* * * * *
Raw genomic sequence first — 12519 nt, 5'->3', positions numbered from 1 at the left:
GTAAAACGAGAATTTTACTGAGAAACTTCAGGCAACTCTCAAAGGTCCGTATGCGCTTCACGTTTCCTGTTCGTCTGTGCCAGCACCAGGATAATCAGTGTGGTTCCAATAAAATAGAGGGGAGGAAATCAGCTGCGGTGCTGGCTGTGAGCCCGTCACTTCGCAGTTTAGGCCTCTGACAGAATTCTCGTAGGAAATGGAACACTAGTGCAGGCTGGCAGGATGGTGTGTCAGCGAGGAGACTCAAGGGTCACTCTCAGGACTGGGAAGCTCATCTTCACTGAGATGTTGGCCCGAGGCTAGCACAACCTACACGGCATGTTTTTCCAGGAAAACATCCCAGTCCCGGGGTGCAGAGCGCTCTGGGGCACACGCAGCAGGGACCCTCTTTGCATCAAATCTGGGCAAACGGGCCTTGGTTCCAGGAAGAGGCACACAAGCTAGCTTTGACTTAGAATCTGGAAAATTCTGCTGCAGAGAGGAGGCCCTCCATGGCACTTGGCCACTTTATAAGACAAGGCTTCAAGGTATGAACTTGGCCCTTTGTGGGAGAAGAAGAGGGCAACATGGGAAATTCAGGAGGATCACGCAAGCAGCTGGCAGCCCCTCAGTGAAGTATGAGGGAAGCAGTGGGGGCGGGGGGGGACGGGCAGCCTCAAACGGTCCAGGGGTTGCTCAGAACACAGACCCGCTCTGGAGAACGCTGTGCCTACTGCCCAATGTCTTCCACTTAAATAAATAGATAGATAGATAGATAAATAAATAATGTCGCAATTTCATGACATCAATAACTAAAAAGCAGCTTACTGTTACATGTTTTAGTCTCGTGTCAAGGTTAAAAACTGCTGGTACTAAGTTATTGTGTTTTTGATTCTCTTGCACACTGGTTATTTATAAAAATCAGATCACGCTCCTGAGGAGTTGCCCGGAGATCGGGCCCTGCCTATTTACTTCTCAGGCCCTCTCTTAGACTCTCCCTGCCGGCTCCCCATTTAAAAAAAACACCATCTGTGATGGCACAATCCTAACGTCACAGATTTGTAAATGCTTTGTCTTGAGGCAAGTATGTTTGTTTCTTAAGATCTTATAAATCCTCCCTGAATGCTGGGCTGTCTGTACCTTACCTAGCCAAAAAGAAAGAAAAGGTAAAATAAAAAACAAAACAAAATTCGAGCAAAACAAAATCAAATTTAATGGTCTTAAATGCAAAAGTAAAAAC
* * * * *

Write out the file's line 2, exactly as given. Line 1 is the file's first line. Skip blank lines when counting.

GTAAAACGAGAATTTTACTGAGAAACTTCAGGCAACTCTCAAAGGTCCGTATGCGCTTCACGTTTCCTGTTCGTCTGTGCCAGCACCAGGATAATCAGTGTGGTTCCAATAAAATAGAGGGGAGGAAATCAGCTGCGGTGCTGGCTGTGAGCCCGTCACTTCGCAGTTTAGGCCTCTGACAGAATTCTCGTAGGAAATGGAACACTAGTGCAGGCTGGCAGGATGGTGTGTCAGCGAGGAGACTCAAGGGTCACTCTCAGGACTGGGAAGCTCATCTTCACTGAGATGTTGGCCCGAGGCTAGCACAACCTACACGGCATGTTTTTCCAGGAAAACATCCCAGTCCCGGGGTGCAGAGCGCTCTGGGGCACACGCAGCAGGGACCCTCTTTGCATCAAATCTGGGCAAACGGGCCTTGGTTCCAGGAAGAGGCACACAAGCTAGCTTTGACTTAGAATCTGGAAAATTCTGCTGCAGAGAGGAGGCCCTCCATGGCACTTGGCCACTTTATAAGACAAGGCTTCAAGGTATGAACTTGGCCCTTTGTGGGAGAAGAAGAGGGCAACATGGGAAATTCAGGAGGATCACGCAAGCAGCTGGCAGCCCCTCAGTGAAGTATGAGGGAAGCAGTGGGGGCGGGGGGGGACGGGCAGCCTCAAACGGTCCAGGGGTTGCTCAGAACACAGACCCGCTCTGGAGAACGCTGTGCCTACTGCCCAATGTCTTCCACTTAAATAAATAGATAGATAGATAGATAAATAAATAATGTCGCAATTTCATGACATCAATAACTAAAAAGCAGCTTACTGTTACATGTTTTAGTCTCGTGTCAAGGTTAAAAACTGCTGGTACTAAGTTATTGTGTTTTTGATTCTCTTGCACACTGGTTATTTATAAAAATCAGATCACGCTCCTGAGGAGTTGCCCGGAGATCGGGCCCTGCCTATTTACTTCTCAGGCCCTCTCTTAGACTCTCCCTGCCGGCTCCCCATTTAAAAAAAACACCATCTGTGATGGCACAATCCTAACGTCACAGATTTGTAAATGCTTTGTCTTGAGGCAAGTATGTTTGTTTCTTAAGATCTTATAAATCCTCCCTGAATGCTGGGCTGTCTGTACCTTACCTAGCCAAAAAGAAAGAAAAGGTAAAATAAAAAACAAAACAAAATTCGAGCAAAACAAAATCAAATTTAATGGTCTTAAATGCAAAAGTAAAAAC